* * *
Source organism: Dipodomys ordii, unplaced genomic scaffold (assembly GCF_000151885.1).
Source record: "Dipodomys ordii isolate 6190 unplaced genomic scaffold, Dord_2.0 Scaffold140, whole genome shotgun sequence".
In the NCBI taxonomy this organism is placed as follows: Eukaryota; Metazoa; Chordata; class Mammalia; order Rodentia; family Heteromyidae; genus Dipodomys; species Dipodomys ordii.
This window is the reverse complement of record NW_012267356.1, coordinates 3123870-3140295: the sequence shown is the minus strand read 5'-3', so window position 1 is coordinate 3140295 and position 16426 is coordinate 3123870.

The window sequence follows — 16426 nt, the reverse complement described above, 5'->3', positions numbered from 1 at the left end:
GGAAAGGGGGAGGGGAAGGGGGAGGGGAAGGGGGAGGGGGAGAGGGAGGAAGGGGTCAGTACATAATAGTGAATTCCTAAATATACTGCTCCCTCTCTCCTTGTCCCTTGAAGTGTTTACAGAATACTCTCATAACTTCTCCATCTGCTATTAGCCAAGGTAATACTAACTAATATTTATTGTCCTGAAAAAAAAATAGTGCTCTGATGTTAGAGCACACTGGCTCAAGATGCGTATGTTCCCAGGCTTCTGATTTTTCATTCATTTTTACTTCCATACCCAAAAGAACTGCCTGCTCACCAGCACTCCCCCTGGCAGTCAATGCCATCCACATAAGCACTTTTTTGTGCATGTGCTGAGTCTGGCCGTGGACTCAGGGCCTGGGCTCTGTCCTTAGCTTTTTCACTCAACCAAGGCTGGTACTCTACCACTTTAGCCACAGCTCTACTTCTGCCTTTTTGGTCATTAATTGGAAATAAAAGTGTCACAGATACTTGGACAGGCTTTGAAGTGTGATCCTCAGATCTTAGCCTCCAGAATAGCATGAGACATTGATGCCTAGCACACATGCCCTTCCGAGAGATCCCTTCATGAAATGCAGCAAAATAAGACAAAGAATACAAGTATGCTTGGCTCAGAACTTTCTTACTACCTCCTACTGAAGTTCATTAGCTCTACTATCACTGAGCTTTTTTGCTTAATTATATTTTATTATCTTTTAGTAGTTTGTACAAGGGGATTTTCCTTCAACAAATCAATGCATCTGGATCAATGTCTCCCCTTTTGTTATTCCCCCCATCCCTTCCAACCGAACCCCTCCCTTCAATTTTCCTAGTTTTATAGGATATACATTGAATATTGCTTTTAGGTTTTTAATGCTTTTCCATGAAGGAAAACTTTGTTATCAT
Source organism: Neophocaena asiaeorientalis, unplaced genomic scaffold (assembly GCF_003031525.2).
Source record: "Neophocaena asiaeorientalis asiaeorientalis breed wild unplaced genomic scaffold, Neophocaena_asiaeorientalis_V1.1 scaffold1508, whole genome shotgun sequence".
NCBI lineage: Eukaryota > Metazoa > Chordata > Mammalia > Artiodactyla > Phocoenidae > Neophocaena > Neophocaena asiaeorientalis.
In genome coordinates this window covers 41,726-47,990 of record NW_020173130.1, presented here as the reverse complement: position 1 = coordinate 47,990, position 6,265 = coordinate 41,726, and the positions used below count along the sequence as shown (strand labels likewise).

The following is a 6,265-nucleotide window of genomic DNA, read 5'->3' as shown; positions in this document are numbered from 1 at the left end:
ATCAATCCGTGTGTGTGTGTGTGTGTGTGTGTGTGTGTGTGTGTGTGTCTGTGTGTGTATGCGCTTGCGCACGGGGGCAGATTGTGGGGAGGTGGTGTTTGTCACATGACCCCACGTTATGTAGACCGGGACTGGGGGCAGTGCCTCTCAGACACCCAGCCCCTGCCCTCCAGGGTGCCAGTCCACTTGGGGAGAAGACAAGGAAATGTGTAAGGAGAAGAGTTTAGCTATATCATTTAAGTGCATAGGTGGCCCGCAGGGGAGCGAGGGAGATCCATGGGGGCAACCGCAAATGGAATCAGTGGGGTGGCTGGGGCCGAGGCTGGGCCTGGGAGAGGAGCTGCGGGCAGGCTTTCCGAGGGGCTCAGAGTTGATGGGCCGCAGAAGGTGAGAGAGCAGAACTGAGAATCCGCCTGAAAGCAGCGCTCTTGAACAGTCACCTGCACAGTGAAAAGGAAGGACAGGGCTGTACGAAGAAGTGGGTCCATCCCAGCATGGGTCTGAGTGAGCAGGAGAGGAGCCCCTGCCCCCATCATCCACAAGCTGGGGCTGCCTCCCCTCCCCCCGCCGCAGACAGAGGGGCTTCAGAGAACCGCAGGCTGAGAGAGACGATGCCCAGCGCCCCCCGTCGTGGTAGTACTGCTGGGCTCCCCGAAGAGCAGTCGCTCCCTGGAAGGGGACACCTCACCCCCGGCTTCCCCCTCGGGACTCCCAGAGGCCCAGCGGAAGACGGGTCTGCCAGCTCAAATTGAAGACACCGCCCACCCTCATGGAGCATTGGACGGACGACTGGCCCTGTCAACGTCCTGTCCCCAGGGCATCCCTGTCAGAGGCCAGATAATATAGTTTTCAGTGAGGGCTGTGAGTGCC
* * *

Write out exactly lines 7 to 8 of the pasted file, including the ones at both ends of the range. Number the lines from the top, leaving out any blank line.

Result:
Source organism: Neophocaena asiaeorientalis, unplaced genomic scaffold (assembly GCF_003031525.2).
Source record: "Neophocaena asiaeorientalis asiaeorientalis breed wild unplaced genomic scaffold, Neophocaena_asiaeorientalis_V1.1 scaffold1508, whole genome shotgun sequence".